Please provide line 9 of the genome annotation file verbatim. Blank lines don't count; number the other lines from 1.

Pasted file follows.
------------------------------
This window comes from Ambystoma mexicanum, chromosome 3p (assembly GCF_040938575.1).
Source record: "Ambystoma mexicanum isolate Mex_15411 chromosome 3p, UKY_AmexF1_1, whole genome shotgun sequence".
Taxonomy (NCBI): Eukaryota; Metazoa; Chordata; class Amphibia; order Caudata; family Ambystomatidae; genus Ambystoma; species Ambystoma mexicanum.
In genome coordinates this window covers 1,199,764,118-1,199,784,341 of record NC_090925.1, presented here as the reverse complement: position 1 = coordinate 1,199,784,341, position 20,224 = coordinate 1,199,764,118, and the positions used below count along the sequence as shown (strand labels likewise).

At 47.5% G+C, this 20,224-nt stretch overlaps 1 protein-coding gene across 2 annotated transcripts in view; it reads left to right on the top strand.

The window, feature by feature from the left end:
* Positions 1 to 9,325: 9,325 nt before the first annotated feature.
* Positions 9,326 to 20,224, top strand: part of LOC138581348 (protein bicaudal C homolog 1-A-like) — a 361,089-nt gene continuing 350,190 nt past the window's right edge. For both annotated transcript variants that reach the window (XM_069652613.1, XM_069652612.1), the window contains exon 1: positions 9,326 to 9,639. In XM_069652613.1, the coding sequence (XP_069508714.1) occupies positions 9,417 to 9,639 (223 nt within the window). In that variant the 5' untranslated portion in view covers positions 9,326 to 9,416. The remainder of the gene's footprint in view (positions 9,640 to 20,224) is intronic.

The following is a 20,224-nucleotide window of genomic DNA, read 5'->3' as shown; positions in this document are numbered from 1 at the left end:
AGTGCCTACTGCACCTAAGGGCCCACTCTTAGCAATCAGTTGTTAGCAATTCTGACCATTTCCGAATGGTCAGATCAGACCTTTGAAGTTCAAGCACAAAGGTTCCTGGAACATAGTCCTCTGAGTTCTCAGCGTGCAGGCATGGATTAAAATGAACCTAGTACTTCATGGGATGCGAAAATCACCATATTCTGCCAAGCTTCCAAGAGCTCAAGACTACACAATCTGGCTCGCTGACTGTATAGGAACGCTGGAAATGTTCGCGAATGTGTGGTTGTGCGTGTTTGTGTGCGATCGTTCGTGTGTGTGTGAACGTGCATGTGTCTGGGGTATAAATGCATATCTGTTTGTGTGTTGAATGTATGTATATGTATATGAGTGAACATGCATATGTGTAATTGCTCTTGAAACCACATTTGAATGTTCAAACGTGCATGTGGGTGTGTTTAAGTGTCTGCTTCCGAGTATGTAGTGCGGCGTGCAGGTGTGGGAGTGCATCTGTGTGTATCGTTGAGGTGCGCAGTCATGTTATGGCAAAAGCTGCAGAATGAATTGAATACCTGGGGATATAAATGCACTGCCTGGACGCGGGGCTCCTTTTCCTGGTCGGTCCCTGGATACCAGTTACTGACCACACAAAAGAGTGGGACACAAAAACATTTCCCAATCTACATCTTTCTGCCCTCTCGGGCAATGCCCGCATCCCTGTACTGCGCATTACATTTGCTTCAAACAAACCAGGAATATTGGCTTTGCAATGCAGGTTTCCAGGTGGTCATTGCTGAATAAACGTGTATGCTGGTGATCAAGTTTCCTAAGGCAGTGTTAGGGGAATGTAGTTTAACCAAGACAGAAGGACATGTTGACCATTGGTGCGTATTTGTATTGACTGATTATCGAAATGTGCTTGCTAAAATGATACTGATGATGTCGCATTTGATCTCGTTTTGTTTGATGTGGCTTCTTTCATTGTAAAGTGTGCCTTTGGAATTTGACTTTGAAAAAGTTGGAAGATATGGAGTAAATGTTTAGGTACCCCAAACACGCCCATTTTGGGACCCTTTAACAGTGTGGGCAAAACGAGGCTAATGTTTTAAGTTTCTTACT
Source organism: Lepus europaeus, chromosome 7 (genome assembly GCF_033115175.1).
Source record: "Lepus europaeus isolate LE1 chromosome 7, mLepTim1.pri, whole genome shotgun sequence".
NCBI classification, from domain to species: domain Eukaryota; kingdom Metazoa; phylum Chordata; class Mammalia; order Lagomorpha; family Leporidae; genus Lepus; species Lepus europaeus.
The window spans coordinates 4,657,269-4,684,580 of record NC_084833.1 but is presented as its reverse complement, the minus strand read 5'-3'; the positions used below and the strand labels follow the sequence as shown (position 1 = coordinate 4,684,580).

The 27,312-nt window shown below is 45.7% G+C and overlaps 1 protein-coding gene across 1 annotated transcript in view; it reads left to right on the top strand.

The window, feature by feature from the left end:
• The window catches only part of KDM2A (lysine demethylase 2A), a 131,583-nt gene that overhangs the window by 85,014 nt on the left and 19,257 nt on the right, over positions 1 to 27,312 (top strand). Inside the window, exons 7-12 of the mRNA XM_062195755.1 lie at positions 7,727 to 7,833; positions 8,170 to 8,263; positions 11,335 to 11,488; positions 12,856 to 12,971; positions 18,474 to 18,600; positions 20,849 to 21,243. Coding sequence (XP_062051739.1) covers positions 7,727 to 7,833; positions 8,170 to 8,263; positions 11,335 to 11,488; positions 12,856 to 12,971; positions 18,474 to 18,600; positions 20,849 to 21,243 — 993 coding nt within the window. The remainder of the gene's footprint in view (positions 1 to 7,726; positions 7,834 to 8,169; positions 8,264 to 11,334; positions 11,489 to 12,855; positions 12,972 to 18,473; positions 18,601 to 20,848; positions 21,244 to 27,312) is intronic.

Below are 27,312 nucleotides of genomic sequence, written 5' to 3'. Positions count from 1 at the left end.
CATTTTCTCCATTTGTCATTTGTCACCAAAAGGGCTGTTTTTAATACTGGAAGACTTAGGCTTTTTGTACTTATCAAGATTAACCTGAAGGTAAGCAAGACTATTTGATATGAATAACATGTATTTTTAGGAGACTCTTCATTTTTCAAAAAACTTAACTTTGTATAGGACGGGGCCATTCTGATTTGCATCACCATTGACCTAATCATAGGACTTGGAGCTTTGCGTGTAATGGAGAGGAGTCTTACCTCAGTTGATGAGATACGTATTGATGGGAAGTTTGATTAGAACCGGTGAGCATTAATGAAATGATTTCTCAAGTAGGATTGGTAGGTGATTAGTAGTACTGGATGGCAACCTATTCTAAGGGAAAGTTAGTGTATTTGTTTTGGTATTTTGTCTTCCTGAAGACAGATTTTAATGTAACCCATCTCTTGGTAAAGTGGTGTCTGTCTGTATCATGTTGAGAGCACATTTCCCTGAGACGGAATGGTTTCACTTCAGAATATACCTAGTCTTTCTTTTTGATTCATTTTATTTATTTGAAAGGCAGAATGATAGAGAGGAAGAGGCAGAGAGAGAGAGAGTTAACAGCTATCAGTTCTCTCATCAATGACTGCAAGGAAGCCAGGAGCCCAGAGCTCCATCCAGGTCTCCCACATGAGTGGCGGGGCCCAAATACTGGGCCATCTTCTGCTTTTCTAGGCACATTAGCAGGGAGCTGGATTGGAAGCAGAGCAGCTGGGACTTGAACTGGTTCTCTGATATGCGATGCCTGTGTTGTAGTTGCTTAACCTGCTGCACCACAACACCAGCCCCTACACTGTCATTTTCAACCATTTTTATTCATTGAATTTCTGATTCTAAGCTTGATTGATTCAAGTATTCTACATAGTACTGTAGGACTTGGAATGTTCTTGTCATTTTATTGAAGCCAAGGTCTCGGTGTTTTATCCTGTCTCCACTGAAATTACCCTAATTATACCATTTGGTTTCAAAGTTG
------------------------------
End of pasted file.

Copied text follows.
The following is a 20,224-nucleotide window of genomic DNA, read 5'->3' as shown; positions in this document are numbered from 1 at the left end: